'Damn Small Linux' Returns with a Brand-New Release Candidate

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The past few months have seen a flurry of Linux distribution updates, and this one is certainly no exception.

Damn Small Linux
What's particularly intriguing about an announcement made last Friday, however, is that it's not just an ordinary update. Rather, news of this new release signals the return of a distro that hasn't published an update in four years.

It's Damn Small Linux, specifically, and it just rolled out a first release candidate for a brand-new version 4.11.

“The changes in this release are a step toward making DSL a friendly alternative for older hardware,” wrote project leader John Andrews in an announcement last Friday. “I've fixed some bugs, updated some applications, and replaced others.”

An Upgraded Web Browser

I actually wrote briefly about Damn Small Linux back in 2010, when I compared it with Puppy Linux, which at that time was No. 10 on DistroWatch's list of page-hit rankings.

Much like Puppy, Damn Small Linux is particularly well-suited for older and slow PCs. In fact, this latest .iso file weighs in at just over 50MB, so its footprint is diminutive, to say the least.

Application changes include updating the lightweight JWM window manager to version 2.1.0, which now supports rounding, as well as upgrading the Dillo Web browser to version 3.0.2, thus greatly improving CSS support, Andrews noted.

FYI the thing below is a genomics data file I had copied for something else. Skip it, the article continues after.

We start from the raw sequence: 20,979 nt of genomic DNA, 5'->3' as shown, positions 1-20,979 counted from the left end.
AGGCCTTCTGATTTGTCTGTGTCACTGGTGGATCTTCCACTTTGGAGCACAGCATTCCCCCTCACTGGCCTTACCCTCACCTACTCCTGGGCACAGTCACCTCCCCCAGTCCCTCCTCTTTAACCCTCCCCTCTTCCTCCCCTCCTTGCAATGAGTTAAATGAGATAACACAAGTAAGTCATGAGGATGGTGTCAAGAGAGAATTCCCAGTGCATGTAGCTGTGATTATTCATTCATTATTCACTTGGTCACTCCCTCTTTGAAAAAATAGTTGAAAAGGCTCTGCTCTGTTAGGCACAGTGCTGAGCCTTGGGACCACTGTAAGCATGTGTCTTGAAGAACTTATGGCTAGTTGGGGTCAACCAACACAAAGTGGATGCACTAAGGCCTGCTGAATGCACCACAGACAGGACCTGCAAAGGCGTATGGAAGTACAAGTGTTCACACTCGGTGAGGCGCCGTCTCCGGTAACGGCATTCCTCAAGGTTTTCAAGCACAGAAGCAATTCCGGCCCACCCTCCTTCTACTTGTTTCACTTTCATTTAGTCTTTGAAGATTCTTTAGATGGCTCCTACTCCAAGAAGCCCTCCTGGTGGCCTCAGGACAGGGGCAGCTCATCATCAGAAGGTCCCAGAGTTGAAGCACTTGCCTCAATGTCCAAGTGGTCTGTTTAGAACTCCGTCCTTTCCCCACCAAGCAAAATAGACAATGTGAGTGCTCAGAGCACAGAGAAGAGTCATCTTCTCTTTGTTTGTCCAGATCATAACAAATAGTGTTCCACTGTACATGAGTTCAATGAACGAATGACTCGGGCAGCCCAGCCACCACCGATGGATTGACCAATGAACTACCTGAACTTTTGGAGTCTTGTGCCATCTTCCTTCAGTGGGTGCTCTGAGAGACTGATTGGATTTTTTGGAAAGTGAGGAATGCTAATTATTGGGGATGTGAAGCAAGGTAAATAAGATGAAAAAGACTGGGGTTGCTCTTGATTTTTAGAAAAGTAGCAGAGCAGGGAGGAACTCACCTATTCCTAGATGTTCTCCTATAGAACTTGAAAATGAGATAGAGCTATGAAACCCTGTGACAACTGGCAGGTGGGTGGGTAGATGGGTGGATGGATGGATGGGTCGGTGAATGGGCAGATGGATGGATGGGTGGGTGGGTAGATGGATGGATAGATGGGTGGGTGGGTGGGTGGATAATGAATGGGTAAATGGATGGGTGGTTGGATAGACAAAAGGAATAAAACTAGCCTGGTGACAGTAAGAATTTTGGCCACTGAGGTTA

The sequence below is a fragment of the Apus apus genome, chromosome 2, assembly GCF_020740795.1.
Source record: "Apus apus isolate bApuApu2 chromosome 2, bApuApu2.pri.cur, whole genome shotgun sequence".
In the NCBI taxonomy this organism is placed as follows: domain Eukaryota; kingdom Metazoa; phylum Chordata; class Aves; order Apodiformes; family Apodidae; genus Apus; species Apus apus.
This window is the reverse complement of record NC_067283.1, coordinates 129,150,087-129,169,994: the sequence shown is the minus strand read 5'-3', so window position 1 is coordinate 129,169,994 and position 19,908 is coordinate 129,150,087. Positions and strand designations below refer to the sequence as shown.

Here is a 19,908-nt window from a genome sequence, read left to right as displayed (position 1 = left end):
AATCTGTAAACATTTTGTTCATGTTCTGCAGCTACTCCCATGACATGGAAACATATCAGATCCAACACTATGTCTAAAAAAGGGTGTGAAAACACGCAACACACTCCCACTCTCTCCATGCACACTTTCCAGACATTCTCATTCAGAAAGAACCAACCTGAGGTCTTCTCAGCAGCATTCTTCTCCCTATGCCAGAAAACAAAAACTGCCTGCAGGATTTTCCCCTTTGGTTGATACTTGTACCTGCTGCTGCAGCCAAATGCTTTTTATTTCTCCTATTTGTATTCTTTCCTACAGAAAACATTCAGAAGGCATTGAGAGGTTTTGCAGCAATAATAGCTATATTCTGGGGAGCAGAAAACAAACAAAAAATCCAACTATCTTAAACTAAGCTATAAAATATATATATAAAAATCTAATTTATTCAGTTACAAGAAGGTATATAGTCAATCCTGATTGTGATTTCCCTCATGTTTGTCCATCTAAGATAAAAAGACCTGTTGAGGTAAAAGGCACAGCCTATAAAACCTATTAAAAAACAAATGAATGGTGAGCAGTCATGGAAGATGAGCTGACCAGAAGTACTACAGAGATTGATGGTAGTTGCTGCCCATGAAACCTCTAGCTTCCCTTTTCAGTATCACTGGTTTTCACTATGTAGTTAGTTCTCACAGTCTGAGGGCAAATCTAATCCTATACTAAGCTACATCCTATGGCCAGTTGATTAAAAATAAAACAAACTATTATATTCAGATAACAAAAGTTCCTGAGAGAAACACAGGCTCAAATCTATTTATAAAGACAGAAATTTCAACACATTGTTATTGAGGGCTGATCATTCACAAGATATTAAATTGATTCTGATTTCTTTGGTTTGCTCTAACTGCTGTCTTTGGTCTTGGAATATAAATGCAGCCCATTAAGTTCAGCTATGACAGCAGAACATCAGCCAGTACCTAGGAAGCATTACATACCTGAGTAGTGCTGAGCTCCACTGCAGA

Also added to the new software are xChat 1.8.9, a sic 1.1 IRC client, and XCalc-color.

New themes, menu items, and other improvements are included in the free and open source operating system as well.

Perhaps most interesting of all about the announcement, however, were the comments Andrews made at the end.

'The Smallest Package Possible'

Noting that “kernel and hardware detection will be the exact same as 4.4.10, and obviously this release will not work with the latest hardware technology,” Andrews explained that “that isn't my intention here.”

Rather, “I see this version of DSL (what will probably be called 'classic' eventually) becoming dedicated to bringing a usable and friendly desktop in the smallest package possible,” he added. "Classic DSL will remain ultra-portable, can be downloaded and run virtually quickly, and most importantly, will run on hardware that the rest of the world is leaving behind.”

It remains to be seen what any future “non-Classic” version of DSL might look like, of course, but it's certainly a compelling prospect.

In the meantime, do you have an older PC that's groaning under the weight of other operating systems? If so, Damn Small Linux could be just the ticket to give it new life. The new release candidate is now available as a free download.

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